Fear and loathing in the land of the free

The presidential poll could be marked by amplified chaos and hamper U.S.’s recovery from COVID-19

Updated - May 07, 2020 01:32 am IST

Published - May 07, 2020 12:05 am IST

Activists in Commack, New York calling for an end to the lockdown in the State, in a rally held earlier this month.

Activists in Commack, New York calling for an end to the lockdown in the State, in a rally held earlier this month.

If U.S. President Donald Trump looked unassailable early this year as the prospective incumbent in November’s presidential election , the onslaught of the COVID-19 pandemic , with its severe toll on human life and damage to the U.S. economy, has dented his re-election prospects considerably.

Presumptive Democratic nominee and former Vice-President Joe Biden has for several months now launched scathing attacks on Mr. Trump, specifically targeting the President’s bumbling mismanagement of the pandemic, including his disregarding of intelligence calls to act fast and early, given the alarming signs of a biosecurity disaster emanating from China; his deliberate antagonism of Democrat-governed States in the context of their need for medical equipment; and his reckless comments on untested treatments for the infection.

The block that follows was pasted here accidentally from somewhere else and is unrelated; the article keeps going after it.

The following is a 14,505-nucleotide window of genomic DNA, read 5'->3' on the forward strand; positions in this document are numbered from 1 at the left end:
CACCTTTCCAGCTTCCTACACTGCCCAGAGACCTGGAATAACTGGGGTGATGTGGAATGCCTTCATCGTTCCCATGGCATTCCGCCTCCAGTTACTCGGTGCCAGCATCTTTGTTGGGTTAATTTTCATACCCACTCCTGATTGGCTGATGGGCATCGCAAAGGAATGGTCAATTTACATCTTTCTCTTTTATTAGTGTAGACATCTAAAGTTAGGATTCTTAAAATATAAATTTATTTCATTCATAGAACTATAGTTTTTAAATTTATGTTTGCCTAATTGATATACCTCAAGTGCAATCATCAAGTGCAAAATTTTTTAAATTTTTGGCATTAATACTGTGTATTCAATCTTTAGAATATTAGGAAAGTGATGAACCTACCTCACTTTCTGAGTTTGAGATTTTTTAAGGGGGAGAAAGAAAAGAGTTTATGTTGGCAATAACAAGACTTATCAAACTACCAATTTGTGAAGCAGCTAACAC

Editorial | Biden’s bid: On the presumptive Democratic nominee

The challenge before Biden